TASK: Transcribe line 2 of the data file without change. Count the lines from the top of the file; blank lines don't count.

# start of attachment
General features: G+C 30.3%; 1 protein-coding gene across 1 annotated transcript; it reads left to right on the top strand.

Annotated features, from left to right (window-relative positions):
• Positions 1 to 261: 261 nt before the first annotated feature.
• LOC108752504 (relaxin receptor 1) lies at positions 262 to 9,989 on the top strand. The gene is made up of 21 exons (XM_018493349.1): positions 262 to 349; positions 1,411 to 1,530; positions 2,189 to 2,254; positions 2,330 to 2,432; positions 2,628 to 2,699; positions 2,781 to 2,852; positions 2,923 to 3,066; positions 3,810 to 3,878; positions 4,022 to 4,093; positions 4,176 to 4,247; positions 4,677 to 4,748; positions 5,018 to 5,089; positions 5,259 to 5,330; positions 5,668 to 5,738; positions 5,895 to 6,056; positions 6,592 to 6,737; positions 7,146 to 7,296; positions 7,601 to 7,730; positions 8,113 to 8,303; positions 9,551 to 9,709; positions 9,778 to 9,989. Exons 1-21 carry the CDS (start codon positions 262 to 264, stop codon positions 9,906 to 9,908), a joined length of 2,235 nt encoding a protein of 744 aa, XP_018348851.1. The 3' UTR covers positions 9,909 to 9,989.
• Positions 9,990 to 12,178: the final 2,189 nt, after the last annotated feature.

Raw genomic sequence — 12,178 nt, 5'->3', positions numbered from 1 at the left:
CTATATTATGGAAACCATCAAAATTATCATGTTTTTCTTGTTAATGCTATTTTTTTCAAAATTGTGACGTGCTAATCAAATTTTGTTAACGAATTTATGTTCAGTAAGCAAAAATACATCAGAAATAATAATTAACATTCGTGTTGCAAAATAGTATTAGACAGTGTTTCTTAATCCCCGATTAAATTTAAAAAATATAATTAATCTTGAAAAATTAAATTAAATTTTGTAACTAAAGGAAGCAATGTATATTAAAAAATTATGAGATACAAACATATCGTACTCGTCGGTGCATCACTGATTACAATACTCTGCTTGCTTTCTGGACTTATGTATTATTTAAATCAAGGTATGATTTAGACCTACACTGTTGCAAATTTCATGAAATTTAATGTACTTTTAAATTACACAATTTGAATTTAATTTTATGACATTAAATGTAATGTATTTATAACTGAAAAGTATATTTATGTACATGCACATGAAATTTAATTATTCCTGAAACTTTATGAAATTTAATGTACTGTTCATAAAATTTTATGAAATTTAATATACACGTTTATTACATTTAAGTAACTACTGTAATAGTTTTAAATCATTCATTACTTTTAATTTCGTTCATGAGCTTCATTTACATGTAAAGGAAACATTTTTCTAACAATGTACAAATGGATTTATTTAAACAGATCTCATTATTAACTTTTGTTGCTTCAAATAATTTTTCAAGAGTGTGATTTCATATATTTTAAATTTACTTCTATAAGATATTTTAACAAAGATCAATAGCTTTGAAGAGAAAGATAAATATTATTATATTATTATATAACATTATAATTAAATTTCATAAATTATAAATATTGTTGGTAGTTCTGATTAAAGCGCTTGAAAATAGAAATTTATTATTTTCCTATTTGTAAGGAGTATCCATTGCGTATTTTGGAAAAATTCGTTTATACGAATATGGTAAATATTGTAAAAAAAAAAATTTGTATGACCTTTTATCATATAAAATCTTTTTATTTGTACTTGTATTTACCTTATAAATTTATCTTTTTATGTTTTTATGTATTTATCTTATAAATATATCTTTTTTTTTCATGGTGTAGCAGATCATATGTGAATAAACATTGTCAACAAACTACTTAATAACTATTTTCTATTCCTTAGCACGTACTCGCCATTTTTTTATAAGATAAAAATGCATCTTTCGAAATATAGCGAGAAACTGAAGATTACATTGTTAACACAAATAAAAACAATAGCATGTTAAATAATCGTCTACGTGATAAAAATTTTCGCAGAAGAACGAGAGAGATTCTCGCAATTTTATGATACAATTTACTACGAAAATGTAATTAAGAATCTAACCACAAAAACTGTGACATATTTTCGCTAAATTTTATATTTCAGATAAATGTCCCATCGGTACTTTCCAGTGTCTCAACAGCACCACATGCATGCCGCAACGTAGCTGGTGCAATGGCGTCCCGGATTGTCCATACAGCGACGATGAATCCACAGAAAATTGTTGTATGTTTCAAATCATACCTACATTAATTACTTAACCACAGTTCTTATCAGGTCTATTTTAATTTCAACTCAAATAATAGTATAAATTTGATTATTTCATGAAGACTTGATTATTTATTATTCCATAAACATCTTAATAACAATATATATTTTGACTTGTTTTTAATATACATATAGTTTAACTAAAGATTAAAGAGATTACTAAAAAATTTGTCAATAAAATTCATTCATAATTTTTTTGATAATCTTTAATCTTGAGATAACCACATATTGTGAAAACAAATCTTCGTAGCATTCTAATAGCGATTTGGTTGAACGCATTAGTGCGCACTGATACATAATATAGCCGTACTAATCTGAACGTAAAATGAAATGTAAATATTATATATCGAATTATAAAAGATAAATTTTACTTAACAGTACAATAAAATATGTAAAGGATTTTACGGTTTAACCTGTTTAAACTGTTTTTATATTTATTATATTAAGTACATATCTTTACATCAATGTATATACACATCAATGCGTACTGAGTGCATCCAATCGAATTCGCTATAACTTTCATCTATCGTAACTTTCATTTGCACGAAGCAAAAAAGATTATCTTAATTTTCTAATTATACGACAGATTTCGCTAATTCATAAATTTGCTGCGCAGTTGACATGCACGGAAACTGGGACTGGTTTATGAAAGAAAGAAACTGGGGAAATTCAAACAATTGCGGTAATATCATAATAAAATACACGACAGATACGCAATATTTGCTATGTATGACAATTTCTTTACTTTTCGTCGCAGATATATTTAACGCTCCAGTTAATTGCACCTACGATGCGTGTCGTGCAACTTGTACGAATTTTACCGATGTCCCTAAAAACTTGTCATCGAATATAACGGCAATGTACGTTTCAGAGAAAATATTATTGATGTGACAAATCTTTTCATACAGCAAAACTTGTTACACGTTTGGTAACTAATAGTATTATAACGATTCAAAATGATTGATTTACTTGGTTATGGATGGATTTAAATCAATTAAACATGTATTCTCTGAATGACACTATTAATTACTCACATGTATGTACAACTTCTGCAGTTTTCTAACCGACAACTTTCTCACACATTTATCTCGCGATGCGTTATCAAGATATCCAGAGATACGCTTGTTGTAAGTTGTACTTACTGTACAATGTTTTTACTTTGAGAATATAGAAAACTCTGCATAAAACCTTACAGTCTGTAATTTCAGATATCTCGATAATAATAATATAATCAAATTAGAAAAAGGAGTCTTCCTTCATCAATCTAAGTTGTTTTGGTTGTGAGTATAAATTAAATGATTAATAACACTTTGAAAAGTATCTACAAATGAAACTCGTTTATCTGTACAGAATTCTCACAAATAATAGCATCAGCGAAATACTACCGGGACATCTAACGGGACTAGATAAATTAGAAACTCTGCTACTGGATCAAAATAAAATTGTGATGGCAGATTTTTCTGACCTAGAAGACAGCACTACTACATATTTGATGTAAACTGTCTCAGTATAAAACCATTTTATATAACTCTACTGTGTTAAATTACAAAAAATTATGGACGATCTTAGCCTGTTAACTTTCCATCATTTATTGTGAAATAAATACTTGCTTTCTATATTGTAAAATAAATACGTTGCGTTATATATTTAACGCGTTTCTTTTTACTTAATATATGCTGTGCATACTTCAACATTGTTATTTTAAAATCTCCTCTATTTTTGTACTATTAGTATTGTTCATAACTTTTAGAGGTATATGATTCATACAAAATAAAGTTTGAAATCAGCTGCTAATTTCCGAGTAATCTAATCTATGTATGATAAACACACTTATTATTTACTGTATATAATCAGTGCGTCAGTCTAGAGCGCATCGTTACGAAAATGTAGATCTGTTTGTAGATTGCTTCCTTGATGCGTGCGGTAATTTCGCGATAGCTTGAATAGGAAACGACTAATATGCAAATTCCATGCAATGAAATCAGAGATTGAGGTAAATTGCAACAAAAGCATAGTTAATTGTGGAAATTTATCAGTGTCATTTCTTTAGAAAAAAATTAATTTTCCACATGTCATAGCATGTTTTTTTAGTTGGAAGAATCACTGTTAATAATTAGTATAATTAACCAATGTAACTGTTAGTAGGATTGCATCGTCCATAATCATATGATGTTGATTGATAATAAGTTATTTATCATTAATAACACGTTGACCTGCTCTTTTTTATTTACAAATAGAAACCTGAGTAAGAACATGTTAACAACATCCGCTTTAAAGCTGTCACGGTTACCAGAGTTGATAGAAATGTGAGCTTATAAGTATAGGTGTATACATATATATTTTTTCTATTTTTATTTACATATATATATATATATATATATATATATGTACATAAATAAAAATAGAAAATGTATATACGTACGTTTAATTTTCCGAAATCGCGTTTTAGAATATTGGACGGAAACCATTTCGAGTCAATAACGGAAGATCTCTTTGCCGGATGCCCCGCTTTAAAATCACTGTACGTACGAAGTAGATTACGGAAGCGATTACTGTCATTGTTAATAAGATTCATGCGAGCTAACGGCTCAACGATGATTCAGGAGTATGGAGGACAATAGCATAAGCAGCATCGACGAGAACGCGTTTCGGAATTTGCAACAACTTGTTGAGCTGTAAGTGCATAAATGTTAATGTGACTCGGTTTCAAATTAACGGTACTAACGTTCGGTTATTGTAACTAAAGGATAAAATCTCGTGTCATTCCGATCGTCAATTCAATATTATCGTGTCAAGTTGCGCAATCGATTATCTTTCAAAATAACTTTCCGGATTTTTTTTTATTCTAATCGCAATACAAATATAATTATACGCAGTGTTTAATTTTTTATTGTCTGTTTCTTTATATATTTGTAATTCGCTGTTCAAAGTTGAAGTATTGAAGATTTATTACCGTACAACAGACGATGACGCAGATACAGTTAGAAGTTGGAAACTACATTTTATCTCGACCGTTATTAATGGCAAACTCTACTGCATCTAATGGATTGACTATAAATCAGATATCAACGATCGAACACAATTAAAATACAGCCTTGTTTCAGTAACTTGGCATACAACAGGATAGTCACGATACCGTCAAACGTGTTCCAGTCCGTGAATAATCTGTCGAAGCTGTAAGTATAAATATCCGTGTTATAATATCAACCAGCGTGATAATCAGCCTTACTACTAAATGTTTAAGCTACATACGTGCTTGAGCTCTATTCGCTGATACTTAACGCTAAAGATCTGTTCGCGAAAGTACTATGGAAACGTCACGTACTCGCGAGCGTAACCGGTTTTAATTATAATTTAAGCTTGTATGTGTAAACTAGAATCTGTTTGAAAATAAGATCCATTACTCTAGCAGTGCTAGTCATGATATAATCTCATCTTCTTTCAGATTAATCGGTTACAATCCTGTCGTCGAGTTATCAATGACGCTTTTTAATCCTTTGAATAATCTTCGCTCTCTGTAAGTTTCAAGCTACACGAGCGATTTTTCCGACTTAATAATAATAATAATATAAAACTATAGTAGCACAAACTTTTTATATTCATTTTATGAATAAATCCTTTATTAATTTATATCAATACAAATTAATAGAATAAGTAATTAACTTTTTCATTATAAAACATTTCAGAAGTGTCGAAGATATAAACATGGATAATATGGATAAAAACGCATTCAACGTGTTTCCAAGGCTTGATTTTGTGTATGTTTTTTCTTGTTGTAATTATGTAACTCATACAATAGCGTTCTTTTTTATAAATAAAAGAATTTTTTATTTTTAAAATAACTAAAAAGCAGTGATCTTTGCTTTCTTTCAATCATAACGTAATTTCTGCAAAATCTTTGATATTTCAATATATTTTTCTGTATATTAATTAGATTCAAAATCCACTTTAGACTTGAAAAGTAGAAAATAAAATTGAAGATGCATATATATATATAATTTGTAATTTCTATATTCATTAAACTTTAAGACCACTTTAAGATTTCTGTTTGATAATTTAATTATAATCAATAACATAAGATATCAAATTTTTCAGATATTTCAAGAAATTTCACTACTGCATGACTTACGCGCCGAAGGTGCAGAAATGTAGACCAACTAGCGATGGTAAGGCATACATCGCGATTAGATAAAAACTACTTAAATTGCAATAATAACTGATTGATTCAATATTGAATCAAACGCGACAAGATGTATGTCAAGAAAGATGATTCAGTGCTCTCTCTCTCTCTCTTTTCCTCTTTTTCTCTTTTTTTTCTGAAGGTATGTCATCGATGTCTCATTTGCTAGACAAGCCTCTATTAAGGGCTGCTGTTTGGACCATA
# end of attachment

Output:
Annotated features, from left to right (window-relative positions):